Sunday, June 13, 2010

Lessons from the Maldives

Fancy sharply pruning down the cost of the president’s office or any government ministry or department for that matter? Maybe we can learn some lessons from the Maldives, a tiny island state which is having a major voice in the global climate change debate.

The island nation of more than 1000 atolls has undertaken a stringent cost cutting exercise to rid the country of extravagant spending and channelling all this valuable money to social spending including a new social insurance scheme. This is happening under the new regime of Mohamed Nasheed who was elected President of the Maldives in November 2008, ending the 30-year reign of Mamoon Abdul Gayoom.

Young, vibrant, frank and honest, the young Nasheed has enforced some cuts which to most governments would be impossible. Consider this: The President’s Palace (residence) and its 300-strong staff previously cost the government 400 million rufiya (about $30.7 million) to run. The new President has cut it, virtually to the bone, and now the cost of running the residence is 27 million rufiya! How? He has moved to a smaller house and cut staff at the residence to 23.

The President’s office which cost 300 million has been brought down to 60 million. The new regime is working to a ‘We Can’ agenda. President Nasheed told two journalists in an interview this week that despite the severe cuts he is living comfortably. “I don’t need extravagance. For example when one launch could be used (to travel to an island), 10 launches have been used (in the past),” he said. All travel between the Maldives capital, Male and the 200-odd inhabited islands is by boat.

“The political staff were lavishly provided for,” he said, referring to Gayoom’s regime. The government has also enforced bold, and somewhat unfavourable, cuts in spending on the civil service with pay cuts for the civil service. The civil service in the Maldives, like in Sri Lanka, is bloated and filled with political cronies. Social welfare was essentially through providing public sector jobs to the people while health and education suffered, according to government officials. The small Gan airport in the Maldives employs some 300 workers when it could do with 20 to 30; just the kind of excessive workforce you find across the Sri Lankan public sector.

Another interesting development which is laudable in terms of transparency is that the Maldives President often declares publicly, expenses incurred in overseas trips. Just before Nasheed took off on a official visit to Australia last week, his Press Secretary Mohamed Zuhair announced in the local media that the Australian government will fund most of the costs associated with the trip (including the entourage), aside from airfares. Would the Sri Lankan President, ministers and government official make such a declaration when undertaking overseas trips?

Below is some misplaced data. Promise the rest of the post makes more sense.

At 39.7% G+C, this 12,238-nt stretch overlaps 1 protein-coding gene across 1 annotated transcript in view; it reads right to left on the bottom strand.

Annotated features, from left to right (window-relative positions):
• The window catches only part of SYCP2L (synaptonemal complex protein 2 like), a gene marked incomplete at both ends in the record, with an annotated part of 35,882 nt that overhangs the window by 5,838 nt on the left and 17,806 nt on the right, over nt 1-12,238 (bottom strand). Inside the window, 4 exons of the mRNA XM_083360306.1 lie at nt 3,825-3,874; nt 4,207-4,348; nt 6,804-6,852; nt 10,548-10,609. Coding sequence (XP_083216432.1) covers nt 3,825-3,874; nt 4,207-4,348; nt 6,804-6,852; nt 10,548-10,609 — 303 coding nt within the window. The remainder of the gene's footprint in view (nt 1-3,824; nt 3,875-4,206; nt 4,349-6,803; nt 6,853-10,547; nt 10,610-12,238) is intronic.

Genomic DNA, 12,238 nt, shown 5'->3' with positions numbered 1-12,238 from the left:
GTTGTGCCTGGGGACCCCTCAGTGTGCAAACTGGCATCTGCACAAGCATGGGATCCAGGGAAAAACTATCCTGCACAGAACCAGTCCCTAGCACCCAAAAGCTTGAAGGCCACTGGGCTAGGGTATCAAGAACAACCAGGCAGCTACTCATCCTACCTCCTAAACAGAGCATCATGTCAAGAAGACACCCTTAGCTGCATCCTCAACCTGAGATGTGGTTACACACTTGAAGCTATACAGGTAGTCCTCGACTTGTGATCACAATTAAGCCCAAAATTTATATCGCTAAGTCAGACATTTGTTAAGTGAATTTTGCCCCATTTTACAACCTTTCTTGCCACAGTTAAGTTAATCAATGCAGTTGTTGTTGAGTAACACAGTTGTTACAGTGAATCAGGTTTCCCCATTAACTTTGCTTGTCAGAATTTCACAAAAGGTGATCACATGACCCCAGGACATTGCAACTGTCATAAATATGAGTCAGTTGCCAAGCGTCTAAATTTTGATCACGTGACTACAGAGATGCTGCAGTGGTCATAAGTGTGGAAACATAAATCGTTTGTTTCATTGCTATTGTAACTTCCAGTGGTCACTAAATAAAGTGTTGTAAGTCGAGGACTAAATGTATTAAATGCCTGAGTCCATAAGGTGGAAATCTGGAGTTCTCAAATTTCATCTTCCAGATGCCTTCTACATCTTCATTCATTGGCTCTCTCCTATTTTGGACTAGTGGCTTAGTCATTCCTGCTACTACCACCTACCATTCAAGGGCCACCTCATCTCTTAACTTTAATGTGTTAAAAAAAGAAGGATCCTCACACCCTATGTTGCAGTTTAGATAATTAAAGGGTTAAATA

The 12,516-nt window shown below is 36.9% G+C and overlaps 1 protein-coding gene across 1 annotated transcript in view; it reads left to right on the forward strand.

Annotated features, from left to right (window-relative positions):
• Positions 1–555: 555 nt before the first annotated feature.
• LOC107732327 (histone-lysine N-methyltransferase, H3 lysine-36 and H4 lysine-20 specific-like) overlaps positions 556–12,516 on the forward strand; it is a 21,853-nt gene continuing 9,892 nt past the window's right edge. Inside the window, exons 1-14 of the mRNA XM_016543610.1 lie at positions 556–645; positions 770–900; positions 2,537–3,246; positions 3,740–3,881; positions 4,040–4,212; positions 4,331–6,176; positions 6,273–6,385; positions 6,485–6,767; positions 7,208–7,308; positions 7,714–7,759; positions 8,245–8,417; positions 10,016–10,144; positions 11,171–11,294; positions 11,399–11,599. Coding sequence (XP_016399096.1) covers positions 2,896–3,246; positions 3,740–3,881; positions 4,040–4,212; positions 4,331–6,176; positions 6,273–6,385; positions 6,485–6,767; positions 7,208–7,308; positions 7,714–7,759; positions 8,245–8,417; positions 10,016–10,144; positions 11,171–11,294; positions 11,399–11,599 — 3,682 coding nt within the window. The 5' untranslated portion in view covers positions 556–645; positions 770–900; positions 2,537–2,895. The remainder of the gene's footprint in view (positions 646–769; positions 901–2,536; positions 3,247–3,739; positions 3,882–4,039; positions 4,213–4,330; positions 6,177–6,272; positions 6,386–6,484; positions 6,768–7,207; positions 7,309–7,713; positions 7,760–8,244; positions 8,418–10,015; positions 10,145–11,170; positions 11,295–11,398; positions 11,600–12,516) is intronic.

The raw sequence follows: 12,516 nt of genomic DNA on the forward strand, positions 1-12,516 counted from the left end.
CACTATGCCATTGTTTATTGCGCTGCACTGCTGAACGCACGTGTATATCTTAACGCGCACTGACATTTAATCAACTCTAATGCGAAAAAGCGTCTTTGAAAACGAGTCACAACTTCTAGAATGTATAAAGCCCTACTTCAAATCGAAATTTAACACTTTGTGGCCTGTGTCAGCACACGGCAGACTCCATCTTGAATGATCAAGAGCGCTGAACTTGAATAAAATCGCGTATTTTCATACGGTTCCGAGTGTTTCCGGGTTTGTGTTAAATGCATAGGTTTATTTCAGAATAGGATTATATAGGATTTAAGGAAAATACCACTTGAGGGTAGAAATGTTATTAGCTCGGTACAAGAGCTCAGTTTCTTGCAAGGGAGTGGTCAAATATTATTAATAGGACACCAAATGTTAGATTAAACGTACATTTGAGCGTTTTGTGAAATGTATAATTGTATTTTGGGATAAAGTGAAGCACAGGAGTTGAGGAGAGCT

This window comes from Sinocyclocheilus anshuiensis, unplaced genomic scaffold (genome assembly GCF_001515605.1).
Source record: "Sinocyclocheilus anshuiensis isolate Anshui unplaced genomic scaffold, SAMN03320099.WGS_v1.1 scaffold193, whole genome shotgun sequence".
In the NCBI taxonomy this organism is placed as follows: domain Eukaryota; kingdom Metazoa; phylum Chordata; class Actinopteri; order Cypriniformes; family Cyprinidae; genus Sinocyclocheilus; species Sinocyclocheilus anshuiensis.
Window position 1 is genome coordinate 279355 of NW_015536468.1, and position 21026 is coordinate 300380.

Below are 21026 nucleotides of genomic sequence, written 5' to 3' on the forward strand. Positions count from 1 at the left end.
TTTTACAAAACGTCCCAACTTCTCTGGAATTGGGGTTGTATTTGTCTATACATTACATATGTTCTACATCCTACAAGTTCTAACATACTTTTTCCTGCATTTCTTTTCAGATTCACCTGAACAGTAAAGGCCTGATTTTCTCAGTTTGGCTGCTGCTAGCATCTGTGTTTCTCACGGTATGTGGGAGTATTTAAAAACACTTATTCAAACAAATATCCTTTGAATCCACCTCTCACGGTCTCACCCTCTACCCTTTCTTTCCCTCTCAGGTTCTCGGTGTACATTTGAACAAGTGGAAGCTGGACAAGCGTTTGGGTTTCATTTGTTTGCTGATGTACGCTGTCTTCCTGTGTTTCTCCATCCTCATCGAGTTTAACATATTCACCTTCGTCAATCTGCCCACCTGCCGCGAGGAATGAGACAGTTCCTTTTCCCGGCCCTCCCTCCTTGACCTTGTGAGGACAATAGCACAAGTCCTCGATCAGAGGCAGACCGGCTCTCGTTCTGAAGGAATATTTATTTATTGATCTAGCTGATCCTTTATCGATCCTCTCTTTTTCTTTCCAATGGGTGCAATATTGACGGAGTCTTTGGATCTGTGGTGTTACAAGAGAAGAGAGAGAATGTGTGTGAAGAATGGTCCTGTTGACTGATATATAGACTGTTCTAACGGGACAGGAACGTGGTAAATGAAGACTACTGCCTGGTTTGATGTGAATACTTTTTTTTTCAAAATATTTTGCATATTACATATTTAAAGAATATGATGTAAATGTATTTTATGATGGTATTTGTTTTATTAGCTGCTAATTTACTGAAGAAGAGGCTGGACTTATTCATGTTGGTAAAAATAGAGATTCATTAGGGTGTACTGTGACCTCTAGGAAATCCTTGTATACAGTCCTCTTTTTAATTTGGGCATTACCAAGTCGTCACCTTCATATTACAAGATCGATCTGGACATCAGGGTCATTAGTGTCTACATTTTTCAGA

Battling a huge budget deficit, over 30 % of GDP, a cost carried forward from a past era of extravagant spending, the Maldives government is facing an uphill task in funding new healthcare programmes and education development among others. And here’s where the government is bold enough to enforce cuts --- in its own backyard; the President’s own expenditure for example!

In the Sri Lankan context, extravagant spending is across the board, in running the presidency, the cabinet of ministers and sections of the public service. Sometime back the Treasury Secretary was firm with spending requests from Ministers so much so he was unpopular with some cabinet ministers, just because he was doing his job! However with some sections in the Treasury now seen as part of the political hierarchy, there is little or no effort to cut extravagant spending at the top.

Sri Lanka is entering a phase where billions of rupees will be spent on the new development phase after the war and this is where transparency and accountability is important. A better effort to streamline spending and regularly explain in detail spending measures particularly when undertaking foreign trips – like in the Maldives case – would help to ease public concern that this government, like many other governments, is on an extravagant spending spree.


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